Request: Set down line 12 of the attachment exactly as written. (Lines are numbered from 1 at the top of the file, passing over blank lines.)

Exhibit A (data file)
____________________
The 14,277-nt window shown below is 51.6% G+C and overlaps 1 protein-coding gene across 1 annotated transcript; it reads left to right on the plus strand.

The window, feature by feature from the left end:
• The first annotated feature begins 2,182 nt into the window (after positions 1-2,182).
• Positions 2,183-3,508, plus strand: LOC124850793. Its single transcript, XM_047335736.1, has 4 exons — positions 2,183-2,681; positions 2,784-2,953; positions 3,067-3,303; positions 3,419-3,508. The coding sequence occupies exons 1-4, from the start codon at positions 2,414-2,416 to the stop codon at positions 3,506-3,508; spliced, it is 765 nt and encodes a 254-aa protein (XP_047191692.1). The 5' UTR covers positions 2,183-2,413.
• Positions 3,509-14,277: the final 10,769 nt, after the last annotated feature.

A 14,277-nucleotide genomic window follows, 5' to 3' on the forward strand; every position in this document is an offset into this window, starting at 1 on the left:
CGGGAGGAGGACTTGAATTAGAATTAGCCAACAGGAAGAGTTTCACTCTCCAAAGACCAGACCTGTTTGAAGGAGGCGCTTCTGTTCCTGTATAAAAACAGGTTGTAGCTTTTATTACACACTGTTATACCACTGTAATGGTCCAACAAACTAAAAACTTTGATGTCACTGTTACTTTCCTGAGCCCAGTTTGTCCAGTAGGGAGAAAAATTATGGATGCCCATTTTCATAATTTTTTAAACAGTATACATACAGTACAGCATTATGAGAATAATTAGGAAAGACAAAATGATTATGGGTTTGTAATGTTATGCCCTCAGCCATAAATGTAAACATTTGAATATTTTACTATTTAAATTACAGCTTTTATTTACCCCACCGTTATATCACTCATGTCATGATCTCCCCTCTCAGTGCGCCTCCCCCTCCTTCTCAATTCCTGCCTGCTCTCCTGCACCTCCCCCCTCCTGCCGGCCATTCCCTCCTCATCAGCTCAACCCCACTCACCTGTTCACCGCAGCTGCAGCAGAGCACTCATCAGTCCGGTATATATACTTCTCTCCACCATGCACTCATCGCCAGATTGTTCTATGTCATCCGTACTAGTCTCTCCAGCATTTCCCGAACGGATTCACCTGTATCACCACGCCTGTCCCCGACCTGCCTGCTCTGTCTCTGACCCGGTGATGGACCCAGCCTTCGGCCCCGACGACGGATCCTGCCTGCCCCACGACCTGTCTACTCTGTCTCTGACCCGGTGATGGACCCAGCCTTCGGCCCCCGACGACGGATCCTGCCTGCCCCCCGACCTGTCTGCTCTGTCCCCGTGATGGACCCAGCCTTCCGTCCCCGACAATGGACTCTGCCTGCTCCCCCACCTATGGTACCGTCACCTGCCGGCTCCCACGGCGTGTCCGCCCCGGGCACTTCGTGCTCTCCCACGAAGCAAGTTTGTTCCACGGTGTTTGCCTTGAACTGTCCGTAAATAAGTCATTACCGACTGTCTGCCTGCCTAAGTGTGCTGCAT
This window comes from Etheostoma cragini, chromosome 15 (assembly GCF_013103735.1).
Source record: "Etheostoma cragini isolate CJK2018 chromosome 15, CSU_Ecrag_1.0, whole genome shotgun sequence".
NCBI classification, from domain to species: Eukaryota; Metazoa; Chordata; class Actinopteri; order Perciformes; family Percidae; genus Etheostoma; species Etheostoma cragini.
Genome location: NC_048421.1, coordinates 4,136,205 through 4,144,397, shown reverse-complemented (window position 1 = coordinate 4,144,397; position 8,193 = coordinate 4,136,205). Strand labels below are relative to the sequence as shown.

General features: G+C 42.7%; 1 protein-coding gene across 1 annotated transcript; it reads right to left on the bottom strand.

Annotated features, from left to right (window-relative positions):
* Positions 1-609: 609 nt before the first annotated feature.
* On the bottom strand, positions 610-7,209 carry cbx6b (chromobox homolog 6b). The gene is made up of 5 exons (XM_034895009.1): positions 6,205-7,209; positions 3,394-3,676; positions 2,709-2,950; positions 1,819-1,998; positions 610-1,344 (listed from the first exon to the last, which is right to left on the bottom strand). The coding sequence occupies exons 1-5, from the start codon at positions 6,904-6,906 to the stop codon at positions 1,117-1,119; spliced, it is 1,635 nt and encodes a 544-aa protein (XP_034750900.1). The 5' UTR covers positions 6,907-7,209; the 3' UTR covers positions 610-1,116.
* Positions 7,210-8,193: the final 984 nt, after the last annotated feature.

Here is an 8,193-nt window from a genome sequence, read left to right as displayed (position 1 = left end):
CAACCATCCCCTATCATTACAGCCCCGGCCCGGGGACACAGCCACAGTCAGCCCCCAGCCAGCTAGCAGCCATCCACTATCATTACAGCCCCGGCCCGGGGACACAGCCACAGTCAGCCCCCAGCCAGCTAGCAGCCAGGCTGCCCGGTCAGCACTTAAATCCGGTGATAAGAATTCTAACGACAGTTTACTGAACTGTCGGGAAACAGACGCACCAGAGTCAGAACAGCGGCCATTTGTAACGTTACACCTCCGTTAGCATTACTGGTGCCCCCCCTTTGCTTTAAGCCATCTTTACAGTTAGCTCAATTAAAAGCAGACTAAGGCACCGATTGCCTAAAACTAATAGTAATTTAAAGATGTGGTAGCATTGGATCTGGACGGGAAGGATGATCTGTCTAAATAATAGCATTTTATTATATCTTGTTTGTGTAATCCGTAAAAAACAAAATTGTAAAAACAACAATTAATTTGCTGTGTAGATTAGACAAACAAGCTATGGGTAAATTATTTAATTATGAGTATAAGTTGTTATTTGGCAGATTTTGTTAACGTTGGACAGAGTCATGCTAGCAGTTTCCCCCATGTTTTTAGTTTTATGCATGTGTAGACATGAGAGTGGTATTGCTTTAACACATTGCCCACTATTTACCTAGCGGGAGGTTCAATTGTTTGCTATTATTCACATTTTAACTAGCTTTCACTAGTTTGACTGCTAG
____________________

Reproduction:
General features: G+C 42.7%; 1 protein-coding gene across 1 annotated transcript; it reads right to left on the bottom strand.